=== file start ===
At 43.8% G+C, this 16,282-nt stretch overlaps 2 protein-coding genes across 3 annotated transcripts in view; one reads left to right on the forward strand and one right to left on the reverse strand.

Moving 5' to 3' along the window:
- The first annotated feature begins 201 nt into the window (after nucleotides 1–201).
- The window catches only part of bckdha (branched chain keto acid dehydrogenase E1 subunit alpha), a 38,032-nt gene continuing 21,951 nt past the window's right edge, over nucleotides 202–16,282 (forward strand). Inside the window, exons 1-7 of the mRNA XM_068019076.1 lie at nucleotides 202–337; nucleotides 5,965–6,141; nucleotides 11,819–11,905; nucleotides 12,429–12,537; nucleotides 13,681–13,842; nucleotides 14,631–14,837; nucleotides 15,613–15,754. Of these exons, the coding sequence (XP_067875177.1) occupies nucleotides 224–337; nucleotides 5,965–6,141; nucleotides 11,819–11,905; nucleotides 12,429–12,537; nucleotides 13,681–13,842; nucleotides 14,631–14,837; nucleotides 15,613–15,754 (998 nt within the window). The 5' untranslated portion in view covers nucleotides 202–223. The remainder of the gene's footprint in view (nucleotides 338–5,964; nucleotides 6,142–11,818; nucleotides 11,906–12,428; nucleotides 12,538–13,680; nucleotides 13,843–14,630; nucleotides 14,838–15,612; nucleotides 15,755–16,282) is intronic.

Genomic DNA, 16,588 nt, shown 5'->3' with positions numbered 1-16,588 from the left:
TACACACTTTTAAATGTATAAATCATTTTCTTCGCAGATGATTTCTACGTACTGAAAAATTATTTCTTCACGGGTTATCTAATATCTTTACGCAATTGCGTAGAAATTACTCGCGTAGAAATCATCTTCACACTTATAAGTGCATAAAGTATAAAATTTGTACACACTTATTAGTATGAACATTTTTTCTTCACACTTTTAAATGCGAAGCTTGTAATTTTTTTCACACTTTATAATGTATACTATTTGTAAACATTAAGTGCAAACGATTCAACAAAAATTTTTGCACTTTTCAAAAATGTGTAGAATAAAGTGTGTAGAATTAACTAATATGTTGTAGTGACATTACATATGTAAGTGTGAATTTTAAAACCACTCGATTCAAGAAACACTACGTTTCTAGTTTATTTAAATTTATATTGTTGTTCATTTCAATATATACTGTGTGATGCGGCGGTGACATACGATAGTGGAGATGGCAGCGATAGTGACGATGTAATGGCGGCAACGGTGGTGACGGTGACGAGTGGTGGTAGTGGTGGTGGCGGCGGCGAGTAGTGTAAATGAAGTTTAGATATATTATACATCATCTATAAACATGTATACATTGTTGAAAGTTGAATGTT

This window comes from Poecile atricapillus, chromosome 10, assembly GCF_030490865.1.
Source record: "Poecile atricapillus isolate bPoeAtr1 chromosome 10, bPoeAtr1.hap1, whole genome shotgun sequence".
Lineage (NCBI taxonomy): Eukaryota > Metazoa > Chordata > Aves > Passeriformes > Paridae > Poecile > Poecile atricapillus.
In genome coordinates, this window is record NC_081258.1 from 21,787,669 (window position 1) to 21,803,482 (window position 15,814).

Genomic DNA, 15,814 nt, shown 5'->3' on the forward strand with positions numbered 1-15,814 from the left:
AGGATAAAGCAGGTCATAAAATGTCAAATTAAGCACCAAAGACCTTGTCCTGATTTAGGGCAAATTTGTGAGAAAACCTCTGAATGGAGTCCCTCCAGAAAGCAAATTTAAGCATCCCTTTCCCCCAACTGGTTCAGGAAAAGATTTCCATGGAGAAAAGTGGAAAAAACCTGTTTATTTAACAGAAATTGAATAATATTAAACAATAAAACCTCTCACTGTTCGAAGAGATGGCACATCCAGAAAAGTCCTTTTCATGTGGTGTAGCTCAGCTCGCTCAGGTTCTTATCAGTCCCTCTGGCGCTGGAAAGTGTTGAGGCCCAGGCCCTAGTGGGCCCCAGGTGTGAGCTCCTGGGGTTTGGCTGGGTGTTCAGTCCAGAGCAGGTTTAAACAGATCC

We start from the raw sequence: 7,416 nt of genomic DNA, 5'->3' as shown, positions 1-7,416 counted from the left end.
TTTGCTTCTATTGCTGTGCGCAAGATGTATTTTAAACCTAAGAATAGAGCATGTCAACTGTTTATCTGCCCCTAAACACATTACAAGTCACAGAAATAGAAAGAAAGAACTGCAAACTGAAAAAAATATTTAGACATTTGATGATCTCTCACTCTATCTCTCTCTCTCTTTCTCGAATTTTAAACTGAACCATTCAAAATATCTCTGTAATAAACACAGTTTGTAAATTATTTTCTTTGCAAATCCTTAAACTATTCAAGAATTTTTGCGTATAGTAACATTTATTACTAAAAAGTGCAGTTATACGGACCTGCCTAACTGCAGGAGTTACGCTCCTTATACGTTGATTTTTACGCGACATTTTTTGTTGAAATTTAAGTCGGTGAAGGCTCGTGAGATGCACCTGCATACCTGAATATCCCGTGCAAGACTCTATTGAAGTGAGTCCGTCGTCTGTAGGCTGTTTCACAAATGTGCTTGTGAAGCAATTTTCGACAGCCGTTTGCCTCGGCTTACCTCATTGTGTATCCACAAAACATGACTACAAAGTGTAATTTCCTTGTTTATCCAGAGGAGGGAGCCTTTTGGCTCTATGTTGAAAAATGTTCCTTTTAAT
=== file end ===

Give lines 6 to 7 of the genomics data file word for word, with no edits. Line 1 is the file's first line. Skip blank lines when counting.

TACACACTTTTAAATGTATAAATCATTTTCTTCGCAGATGATTTCTACGTACTGAAAAATTATTTCTTCACGGGTTATCTAATATCTTTACGCAATTGCGTAGAAATTACTCGCGTAGAAATCATCTTCACACTTATAAGTGCATAAAGTATAAAATTTGTACACACTTATTAGTATGAACATTTTTTCTTCACACTTTTAAATGCGAAGCTTGTAATTTTTTTCACACTTTATAATGTATACTATTTGTAAACATTAAGTGCAAACGATTCAACAAAAATTTTTGCACTTTTCAAAAATGTGTAGAATAAAGTGTGTAGAATTAACTAATATGTTGTAGTGACATTACATATGTAAGTGTGAATTTTAAAACCACTCGATTCAAGAAACACTACGTTTCTAGTTTATTTAAATTTATATTGTTGTTCATTTCAATATATACTGTGTGATGCGGCGGTGACATACGATAGTGGAGATGGCAGCGATAGTGACGATGTAATGGCGGCAACGGTGGTGACGGTGACGAGTGGTGGTAGTGGTGGTGGCGGCGGCGAGTAGTGTAAATGAAGTTTAGATATATTATACATCATCTATAAACATGTATACATTGTTGAAAGTTGAATGTT

This window comes from Poecile atricapillus, chromosome 10, assembly GCF_030490865.1.